“Looking at the graph of $x=\sqrt{y}-y$, above, we (the author and reader) see that y = 0.25 gives us x = 0.25, and this gives us a sort of stability,” writes Anthony C. Robin in the Mathematical Gazette. “Neither partner can pull a fast one over the other, and it results in the assets being equally shared between us, them, and the lawyers. No doubt this is the reason why lawyers are so rich in our society!”

(Anthony C. Robin, “How Lawyers Make a Living,” Mathematical Gazette 88:512 [July 2004], 313-315.)

Seeing and Believing

“Experience never misleads; what you are misled by is only your judgment, and this misleads you by anticipating results from experience of a kind that is not produced by your experiments.” — Leonardo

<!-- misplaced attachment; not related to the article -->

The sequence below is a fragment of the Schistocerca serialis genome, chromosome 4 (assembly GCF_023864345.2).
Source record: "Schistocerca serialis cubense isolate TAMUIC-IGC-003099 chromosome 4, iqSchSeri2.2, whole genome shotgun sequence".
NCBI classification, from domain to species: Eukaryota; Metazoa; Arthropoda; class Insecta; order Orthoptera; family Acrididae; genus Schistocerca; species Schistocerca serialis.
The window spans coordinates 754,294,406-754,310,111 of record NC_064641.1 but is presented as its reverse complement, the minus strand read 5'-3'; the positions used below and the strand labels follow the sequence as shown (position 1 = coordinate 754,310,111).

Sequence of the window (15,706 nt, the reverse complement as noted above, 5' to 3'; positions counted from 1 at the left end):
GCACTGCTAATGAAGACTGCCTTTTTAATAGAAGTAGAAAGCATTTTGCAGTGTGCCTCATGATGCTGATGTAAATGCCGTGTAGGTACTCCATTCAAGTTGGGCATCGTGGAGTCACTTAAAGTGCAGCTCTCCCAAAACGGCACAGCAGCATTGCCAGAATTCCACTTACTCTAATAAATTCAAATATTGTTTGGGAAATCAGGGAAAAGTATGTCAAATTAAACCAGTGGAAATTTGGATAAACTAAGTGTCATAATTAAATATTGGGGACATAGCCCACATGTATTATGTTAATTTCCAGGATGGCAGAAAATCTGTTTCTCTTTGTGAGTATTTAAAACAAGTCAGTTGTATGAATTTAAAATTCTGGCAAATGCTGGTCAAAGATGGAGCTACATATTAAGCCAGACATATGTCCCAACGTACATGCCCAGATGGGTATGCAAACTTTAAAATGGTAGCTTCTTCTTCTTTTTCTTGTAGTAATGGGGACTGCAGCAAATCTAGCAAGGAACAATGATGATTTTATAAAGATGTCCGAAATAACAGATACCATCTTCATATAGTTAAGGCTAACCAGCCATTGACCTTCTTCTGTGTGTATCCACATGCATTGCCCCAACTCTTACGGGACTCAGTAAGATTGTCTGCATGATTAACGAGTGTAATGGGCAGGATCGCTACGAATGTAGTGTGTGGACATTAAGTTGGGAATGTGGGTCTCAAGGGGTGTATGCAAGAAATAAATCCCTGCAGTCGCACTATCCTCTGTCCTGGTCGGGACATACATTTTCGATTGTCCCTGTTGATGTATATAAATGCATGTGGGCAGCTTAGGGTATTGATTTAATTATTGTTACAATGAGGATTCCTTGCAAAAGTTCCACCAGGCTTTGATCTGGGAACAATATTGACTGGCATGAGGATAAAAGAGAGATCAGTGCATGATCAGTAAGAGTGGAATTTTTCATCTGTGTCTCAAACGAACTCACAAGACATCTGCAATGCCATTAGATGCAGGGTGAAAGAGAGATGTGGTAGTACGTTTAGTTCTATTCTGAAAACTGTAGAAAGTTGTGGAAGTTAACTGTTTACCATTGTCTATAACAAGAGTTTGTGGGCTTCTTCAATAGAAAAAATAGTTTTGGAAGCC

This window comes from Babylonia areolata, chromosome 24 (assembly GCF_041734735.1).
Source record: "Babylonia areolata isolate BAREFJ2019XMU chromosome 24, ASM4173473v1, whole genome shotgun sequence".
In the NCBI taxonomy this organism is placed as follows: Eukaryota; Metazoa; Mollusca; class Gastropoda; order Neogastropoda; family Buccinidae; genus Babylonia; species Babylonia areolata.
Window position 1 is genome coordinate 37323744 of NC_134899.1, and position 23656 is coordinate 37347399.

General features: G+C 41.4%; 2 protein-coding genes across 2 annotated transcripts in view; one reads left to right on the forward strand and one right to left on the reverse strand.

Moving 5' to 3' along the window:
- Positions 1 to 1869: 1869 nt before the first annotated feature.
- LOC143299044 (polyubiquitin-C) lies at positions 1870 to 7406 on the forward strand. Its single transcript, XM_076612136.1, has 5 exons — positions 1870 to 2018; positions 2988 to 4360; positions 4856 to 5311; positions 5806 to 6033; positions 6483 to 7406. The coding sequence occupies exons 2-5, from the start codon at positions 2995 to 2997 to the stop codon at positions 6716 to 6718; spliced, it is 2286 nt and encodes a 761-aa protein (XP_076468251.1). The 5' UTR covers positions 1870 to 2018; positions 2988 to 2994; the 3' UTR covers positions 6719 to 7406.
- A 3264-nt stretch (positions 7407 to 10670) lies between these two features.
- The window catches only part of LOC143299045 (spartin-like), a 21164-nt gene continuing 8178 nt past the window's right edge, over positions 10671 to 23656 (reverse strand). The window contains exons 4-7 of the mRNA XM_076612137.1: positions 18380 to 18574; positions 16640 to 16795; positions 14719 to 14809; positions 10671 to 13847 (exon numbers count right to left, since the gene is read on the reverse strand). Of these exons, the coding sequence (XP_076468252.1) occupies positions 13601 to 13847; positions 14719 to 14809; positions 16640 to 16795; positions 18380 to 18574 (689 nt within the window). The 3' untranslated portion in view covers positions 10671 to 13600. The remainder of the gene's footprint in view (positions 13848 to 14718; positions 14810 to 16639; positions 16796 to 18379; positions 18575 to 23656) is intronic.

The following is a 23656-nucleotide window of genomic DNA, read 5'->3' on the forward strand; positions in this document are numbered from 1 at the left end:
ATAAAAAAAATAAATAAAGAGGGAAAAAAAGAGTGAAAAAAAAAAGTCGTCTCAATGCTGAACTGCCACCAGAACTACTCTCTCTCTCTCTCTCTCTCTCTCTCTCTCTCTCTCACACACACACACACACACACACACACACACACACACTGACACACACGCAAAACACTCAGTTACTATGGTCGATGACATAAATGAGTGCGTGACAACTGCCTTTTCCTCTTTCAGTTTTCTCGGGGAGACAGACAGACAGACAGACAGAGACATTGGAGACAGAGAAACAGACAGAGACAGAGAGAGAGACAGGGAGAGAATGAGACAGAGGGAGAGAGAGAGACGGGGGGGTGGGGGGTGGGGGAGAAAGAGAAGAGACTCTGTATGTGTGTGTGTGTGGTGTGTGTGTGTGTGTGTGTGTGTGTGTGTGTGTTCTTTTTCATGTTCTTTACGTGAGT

A Curious Equality

The area of the largest equilateral triangle that fits inside a unit square exactly equals the side of the largest square that fits inside a unit equilateral triangle.

This proof is due to John Conway. The largest square that fits inside a unit equilateral triangle is shown at the top; the side of the square is $2\sqrt{3}-3$. The largest equilateral triangle that fits inside a unit square is one that’s canted at a 15° angle, shown at the bottom.

Now, the area of the shaded parallelogram is just its base times its height, or $2\sqrt{3}-3$. And the parallelogram can be dissected into three pieces that fit precisely into the canted triangle. So the side of the square at the top equals the area of the triangle at the bottom.

Do animals reason? British psychologist C. Lloyd Morgan offered the case of his own dog: